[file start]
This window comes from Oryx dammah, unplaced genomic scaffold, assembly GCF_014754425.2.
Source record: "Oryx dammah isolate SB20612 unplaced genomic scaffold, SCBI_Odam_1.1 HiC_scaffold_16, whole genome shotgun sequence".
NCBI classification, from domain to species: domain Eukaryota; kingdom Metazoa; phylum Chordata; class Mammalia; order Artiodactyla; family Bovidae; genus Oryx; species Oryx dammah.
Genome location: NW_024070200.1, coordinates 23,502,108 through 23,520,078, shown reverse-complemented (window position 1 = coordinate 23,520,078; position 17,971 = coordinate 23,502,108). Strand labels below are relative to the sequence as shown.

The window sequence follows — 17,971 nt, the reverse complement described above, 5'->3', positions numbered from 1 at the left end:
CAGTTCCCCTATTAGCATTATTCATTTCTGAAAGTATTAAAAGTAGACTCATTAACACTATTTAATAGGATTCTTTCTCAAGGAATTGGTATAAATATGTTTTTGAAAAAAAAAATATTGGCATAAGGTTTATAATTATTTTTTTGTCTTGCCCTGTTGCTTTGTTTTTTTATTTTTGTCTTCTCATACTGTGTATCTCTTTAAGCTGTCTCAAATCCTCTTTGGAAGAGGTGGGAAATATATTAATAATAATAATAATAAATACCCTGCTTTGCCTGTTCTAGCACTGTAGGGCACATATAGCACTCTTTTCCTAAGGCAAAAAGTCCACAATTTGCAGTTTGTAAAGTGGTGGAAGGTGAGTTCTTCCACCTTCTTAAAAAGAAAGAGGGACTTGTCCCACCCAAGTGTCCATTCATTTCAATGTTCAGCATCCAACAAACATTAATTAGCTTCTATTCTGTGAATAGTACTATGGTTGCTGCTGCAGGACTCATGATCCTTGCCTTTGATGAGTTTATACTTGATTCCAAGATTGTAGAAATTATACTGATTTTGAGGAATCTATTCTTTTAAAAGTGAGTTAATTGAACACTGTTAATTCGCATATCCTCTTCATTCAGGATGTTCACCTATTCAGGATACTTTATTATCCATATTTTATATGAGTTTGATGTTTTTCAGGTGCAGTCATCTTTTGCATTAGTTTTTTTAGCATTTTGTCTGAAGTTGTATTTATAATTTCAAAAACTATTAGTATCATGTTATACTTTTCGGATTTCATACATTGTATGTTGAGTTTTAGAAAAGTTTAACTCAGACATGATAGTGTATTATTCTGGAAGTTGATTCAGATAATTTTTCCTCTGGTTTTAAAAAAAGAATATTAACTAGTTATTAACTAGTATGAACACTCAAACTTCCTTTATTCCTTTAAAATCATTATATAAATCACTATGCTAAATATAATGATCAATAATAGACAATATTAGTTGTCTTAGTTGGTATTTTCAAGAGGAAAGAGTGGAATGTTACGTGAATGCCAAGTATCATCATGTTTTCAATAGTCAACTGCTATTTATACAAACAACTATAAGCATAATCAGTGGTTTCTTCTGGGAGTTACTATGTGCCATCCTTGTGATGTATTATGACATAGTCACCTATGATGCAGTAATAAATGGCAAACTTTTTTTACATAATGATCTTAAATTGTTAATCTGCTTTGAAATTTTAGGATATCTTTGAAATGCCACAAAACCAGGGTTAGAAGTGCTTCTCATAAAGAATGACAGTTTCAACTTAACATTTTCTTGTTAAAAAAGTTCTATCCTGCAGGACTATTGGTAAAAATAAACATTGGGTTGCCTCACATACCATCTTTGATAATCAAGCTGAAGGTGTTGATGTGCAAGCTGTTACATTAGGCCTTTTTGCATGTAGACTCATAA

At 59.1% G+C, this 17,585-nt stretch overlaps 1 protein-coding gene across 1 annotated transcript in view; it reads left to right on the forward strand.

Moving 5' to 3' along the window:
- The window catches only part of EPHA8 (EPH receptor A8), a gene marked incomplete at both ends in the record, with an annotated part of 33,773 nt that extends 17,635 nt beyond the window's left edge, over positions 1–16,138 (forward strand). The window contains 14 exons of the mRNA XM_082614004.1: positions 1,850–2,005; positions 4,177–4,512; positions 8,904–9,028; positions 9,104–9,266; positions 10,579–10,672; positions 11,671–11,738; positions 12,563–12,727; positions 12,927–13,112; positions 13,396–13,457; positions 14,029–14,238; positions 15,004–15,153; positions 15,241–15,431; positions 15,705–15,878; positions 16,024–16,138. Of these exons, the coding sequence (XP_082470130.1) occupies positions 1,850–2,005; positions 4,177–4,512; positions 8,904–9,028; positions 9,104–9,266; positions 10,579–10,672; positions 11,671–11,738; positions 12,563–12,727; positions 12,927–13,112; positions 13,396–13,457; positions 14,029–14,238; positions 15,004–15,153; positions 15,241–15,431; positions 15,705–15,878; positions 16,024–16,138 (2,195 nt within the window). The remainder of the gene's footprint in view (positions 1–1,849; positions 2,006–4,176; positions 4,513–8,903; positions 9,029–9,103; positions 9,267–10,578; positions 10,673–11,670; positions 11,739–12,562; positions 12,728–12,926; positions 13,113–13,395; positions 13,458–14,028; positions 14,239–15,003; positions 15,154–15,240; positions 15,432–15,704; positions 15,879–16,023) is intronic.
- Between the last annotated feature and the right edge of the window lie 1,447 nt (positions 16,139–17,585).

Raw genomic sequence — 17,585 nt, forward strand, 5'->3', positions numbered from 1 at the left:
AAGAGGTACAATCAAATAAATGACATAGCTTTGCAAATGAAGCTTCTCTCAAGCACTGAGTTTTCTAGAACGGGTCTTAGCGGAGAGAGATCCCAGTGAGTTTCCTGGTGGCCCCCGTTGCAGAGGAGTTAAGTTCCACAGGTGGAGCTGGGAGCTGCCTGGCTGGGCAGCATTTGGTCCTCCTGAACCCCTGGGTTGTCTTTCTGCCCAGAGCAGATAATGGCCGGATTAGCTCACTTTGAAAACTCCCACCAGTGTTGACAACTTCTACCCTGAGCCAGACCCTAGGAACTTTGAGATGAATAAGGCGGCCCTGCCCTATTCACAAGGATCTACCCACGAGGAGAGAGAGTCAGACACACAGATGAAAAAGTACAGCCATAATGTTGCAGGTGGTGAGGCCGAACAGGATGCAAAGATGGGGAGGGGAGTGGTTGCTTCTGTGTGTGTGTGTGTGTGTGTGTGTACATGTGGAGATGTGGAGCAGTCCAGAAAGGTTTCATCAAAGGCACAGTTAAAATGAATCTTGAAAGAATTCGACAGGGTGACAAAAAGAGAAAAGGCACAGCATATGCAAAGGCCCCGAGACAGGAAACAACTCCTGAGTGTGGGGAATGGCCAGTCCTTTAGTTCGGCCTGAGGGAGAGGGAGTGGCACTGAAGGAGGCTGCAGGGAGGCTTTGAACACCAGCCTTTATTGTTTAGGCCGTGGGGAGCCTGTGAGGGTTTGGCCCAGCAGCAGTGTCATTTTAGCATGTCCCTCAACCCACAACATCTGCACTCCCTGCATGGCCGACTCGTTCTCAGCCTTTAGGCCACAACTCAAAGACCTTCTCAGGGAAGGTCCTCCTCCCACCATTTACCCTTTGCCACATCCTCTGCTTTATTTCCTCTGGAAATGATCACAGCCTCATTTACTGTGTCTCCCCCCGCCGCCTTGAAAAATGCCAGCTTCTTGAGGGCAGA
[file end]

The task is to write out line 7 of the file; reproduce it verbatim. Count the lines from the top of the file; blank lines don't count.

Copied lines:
At 59.1% G+C, this 17,585-nt stretch overlaps 1 protein-coding gene across 1 annotated transcript in view; it reads left to right on the forward strand.